Soundtrack Lovin’: The Umbrellas of Cherbourg
William Thornton reviews his favourite soundtrack, The Umbrellas of Cherbourg.
When it comes to talking about my favourite soundtracks, I could go on for an eternity. For me, nothing helps make a film work more than its music. Some of my favourites include the classical soundtrack of Amadeus, the infamously well-fitting Trainspotting compilation album, and the synth-laden soundscapes of the likes of Drive and Blade Runner. But, my love of great soundtracks isn’t bound to just films; there are so many TV shows that have just as good, if not better, soundtracks. The eery yet strangely comforting soundtrack to Twin Peaks. The mind-blowingly complex jazz album of Cowboy Bebop. But I’m here to talk about one album in particular. I did have a hard time choosing, and it was a tight call between Simon and Garfunkel’s soundtrack to The Graduate and the incredible Morricone soundtrack to Once Upon a Time in the West. In the end, I decided to go with the absolutely beautiful soundtrack to my favourite musical of all time: The Umbrellas of Cherbourg.
inspired countless other films that came after it e.g. the fantastic La La Land
This Jacques Demy new-wave classic stars the ever-iconic Catherine Deneuve and Nico Castelnuovo. It’s the romance. The insanely talented Michel Legrand is behind the film’s unforgettable soundtrack and for those fond of musicals, The Umbrellas of Cherbourg will no-doubt seem familiar to new viewers. This is for good reason: the film is an incredibly influential musical, and has inspired countless other films that came after it e.g. the fantastic La La Land, which pays an astounding amount of homage to the French classic. This is all warranted. The film is simply astonishing, full of beautiful cinematography and a story that’s both heart-breaking and heart-warming. But the incredible soundtrack is by-far the standout character of the film, and the reason as to why it holds up so well in the history of musicals.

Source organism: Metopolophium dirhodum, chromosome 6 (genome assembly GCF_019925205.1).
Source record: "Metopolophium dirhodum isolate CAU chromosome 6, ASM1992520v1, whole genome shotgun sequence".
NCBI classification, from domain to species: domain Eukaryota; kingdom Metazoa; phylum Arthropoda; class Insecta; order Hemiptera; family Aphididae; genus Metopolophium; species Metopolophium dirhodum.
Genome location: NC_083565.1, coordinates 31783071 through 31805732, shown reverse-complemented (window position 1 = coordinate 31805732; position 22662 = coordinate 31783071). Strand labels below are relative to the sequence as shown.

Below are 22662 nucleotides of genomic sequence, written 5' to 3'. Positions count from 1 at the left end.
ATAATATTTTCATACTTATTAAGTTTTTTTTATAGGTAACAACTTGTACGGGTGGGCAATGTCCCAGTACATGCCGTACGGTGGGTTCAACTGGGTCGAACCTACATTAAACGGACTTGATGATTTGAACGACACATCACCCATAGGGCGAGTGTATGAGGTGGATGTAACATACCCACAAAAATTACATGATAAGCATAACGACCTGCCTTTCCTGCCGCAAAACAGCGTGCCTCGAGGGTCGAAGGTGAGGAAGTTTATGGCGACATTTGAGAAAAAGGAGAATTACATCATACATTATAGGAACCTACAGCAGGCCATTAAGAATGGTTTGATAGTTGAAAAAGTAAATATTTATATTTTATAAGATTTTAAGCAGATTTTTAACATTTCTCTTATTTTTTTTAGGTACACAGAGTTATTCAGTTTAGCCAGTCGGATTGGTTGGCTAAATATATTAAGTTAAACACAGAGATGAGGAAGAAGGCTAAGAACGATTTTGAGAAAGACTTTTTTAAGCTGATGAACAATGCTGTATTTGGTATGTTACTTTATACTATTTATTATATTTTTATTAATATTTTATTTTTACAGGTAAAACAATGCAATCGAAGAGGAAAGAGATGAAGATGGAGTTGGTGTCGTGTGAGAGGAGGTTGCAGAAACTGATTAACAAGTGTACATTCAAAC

Beginning with the jazzy and extremely catchy ‘Scène du Garage’, the film starts as it means to go on, with all the characters’ dialogue being sung in-time with the swinging soundtrack. A heart-swelling picture is painted of the romance between twenty-year-old mechanic Guy, and seventeen-year-old Genevière, an assistant in the titular umbrella shop. We see the pair go on a night-out together, with the first act of the film being full of charming and delightful tracks such as ‘Sur le Quai’ that show us the touching love between the young couple. But of course, all’s not well. As the film goes on, tragedy strikes the pair, as Guy is drafted to fight in the Algerian war and has to leave Genevière alone in Cherbourg. This act of the film reaches its climax alongside the main theme ‘Devant le Garage’, which many viewers will recognise as the English hit ‘I will Wait for You’, an incredibly famous song, and by far the film’s most emotional and daresay sublime track.
Of course, the whole film is packed with amazing songs, and the entire soundtrack is absolutely beautiful and works so perfectly with the accompanying visuals and performances. Ever since I got the chance to watch The Umbrellas of Cherbourg at the BFI with my girlfriend last December, this film has held a special place in my heart. It’s all thanks to Legrand’s incredible composition, which helped to create a film that stands out as one of the most impactful and heartrending movies ever made.